Some outdoor groups have worked for years to make the outdoors a more equitable place. Organizations like Latino OutdoorsOutdoor Afro and Black Girls Do Bike are among those that have created space for people of color to come together outside, develop relationships, address challenges various communities may face outside and celebrate and inspire communities outdoors. It’s taken the rest of the outdoor industry—including retailers like REI—longer to catch up.  

But in 2020, more of the industry began opening its eyes to the impact and limitations of portraying a narrow storyline. 

The pandemic highlighted the benefits of time outside and the ways people could enjoy nature close to home. In the absence of indoor gatherings, people turned to urban walks, backyard play, patio hangouts and other local pursuits. In a special report published in 2021, the Outdoor Foundation, for the first time, acknowledged walking for fitness as an outdoor activity (though this activity doesn’t appear in its annual reports).  

Then, in the wake of increased social unrest sparked by the murder of George Floyd, many outdoor brands—spurred by collective pressure and urgency around the centuries-long fight for racial justice—pledged to be more inclusive, including in their marketing, hiring and product creation.  

The co-op announced racial equity commitments. Sierra Club apologized for the racist remarks of its founder, John Muir. And many other brands and organizations publicly acknowledged their shortcomings as predominantly white-led companies.  

But even with these steps taken, experts and some outdoor companies say there’s more work to be done. There are benefits to reframing what outdoor time looks like. 

Expanding notions of recreation could diversify the pool of people advocating for outdoor policies. For instance, it’s easier to explain the importance of protecting the environment or fighting a threat like climate change when people see how they’re connected to natural spaces, Lanham said.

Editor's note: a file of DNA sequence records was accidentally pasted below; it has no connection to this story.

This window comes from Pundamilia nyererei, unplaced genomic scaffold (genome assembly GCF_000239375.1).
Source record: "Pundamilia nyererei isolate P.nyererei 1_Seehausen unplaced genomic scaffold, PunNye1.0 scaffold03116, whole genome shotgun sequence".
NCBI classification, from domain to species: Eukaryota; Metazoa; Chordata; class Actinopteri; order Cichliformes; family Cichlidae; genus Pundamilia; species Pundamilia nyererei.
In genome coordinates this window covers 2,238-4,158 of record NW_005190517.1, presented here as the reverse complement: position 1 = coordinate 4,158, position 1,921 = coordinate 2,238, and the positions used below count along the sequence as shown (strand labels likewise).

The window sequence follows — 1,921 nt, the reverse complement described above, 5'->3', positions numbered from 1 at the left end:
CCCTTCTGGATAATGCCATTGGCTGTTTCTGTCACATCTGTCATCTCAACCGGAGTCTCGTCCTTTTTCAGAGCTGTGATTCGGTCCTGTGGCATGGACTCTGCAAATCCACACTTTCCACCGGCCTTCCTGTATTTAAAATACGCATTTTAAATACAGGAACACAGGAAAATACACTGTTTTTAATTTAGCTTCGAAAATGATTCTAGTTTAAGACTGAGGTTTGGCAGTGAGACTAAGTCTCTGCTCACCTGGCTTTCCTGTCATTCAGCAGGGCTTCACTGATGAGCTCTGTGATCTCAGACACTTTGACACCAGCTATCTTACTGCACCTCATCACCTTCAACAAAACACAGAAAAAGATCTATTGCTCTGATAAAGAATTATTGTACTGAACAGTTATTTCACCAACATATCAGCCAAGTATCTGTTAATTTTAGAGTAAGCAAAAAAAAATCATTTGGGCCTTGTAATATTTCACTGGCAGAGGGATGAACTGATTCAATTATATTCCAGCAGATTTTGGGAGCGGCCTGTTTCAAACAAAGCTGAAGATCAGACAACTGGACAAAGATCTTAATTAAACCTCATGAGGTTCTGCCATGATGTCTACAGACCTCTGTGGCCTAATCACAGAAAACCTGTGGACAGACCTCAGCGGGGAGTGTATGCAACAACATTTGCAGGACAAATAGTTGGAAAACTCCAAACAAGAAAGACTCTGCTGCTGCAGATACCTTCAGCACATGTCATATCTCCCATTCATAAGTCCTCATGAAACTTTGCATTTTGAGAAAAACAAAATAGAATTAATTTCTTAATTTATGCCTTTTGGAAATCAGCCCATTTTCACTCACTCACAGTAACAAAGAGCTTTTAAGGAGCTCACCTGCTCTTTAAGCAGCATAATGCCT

“Stakeholder growth means that more people have a say in policy on outdoor issues that aren’t just in Denali or Grand Tetons, but they’re in city parks,” Lanham said. “That perception of nature that is more inclusive gives people agency. It’s not just that sort of place that only people with that color skin or that brand go. It’s my every day.”  

It also makes room for more voices at the table. Traditionally, Westerners have viewed land either as a marketplace of resources or as a place of recreation, said Carolyn Finney, author of Black Faces, White Spaces: African Americans and the Great Outdoors. But this view overlooks other ways to interpret and enjoy natural places. For instance, Indigenous communities often use land for religious ceremonies, and yet, they have historically been excluded from conversations about resource extraction and land management. 

Of course, Finney warns that creating space for a broader range of outdoor experiences is more complex than changing a definition. And it doesn’t necessarily mean ridding the outdoor world of traditional activities like hiking. Finney herself enjoys treks in Nepal and visits to national parks. But change requires thinking differently about people’s experiences outdoors. 

Ultimately, rewriting what it looks like to spend time outside could open the door for more people to see themselves as having a relationship with nature—whether that takes the form of advocating to protect urban parks, summiting a peak or shooting hoops at a local park. 

“To bring nature home is important,” Lanham said, “and bringing nature home is not just making it those places that you’ve got to cross a continent to get to.” 

Editor’s note: REI partners with Latino Outdoors, Outdoor Afro and Black Girls Do Bike. Through this partnership, each organization receives financial sponsorship, in-kind benefits and support for events the organizations host, among other efforts.